Whenever I teach Plato’s Republic in small seminar settings or reading groups with my students, I always relish the moment when we encounter together Thrasymachus’s famous blush near the end of Book One. When this is pointed out to them, students are often surprised that Plato should bother to include such a seemingly innocuous detail in his masterfully constructed text. “Why does our author put this in the text?” they wonder, since it has no obvious bearing on the action or the argument of the dialogue. And what does it mean that Thrasymachus, this remarkably brash and accomplished teacher of rhetoric, a man so bold as to candidly declare before others that justice is merely serving the advantage of the stronger, should blush at the hands of Socrates? The ensuing conversations with students over the issues at stake in these questions don’t simply prepare the class to reflect on the rest of the dialogue with greater care and insight. As we talk about these issues, in person and face to face, our conversational community at once embodies and demonstrates the unique character of the educational enterprise that the college and university experience ought to represent.
I am prompted to reflect on this particular experience because, as a professor of Political Science at a small, Catholic, liberal arts college (soon to be university), I continue to experience first-hand the administrative push for an increase in our school’s online offerings. This increasingly aggressive advocacy is surely felt by many of my peers across the academy and throughout secondary education. It is possible that many individuals even support such efforts. The short-term economic case for such a move no doubt seems strong for all involved. By not requiring brick-and-mortar classrooms (and all of the infrastructure required to support such a learning environment), colleges and universities can increase enrollments beyond normal class sizes while lowering their overhead, making it more affordable for cash-strapped students to earn degrees.
Such an arrangement also seems more just. Making more courses available online eliminates some of the barriers facing prospective students who, through no fault of their own, are kept from attending class on campus because of their jobs or dependent care or distance from school. Nor is it obvious that moving classes online (or even to a flipped setting) necessarily degrades the education offered. Evidence suggests that students, especially when they are more motivated or already have some background in a particular subject, do just as well in online classes, if not better, as they do in a traditional classroom (see the U.S. Department of Education’s report “Evaluation of Evidence Based Practices in Online Learning”). Expanding online offerings thus appears to produce a win for all involved: college education becomes more accessible to a wider demographic; institutions of higher education get more students; and no one sacrifices educational integrity.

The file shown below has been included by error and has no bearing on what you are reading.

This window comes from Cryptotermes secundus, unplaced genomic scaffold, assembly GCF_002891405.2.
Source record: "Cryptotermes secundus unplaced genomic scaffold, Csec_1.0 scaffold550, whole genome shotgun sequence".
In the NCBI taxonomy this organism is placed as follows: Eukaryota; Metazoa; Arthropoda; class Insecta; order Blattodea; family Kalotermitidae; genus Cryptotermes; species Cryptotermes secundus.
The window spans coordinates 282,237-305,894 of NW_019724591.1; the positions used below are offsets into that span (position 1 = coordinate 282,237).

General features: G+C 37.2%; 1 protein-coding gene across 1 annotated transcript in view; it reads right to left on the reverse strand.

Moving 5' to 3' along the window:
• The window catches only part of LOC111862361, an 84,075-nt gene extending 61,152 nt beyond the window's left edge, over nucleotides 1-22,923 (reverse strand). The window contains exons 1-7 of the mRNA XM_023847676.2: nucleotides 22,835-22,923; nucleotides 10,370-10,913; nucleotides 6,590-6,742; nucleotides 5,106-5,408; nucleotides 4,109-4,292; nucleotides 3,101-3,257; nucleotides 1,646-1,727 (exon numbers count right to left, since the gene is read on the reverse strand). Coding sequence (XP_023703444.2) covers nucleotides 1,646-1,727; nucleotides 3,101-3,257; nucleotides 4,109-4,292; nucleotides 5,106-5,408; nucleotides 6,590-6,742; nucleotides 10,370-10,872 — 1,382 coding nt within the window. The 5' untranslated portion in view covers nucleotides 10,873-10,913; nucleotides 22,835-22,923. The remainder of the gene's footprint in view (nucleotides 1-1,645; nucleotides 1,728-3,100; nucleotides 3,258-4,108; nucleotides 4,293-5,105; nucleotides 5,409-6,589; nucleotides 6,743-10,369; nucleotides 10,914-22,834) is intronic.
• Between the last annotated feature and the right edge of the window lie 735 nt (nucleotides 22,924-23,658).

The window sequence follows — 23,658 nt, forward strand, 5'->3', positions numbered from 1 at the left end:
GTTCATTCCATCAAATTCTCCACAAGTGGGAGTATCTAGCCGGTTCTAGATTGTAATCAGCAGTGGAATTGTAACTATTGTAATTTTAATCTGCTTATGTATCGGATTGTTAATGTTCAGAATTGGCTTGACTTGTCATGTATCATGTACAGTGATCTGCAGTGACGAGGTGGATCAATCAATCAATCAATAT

What Is Lacking Online
Of course, this is so simplistic as to be risible; it rests on the reassuring delusion that “all good things go together.” And let us set aside those cases where flipping or blending the classroom is not possible. Or where students lack the experience and motivation to succeed without instructors encouraging them in person to excel. Let us instead focus on the fact that arguments in favor of online instruction operate on the preposterous but unstated premise that becoming educated involves the mere transfer of information and technique from one jug (the instructor’s brain or textbook or PowerPoint slide) into another jug (the students’ notebooks, laptops, or, if we’re lucky, their heads).
This premise assumes that education is merely about the acquisition of information and skills (and usually vocational at that) and not, say, self-knowledge, or even the wisdom required to exercise responsibly the information and skills students hope to attain. Such a premise was most famously called into question by W.E.B. Du Bois, who noted in his essay “The Talented Tenth” that the “true object of education is not to make men into carpenters, it is to make carpenters men.” Now the goal of making students into fully mature human beings might sound ridiculous to a contemporary audience, whose members (parents, policy makers, and pundits) are already convinced that the price tag of a college degree can only be justified by the kind of professions that STEM disciplines make possible. But a version of this very goal is already the stated mission of virtually every institution of higher education in the land, all of which aspire to produce, in some form or another, responsible and civic minded citizens of the world. Let us not indulge the cynical temptation to think that our institutions of higher education are not serious about their own mission statements. Let us instead take them at their word.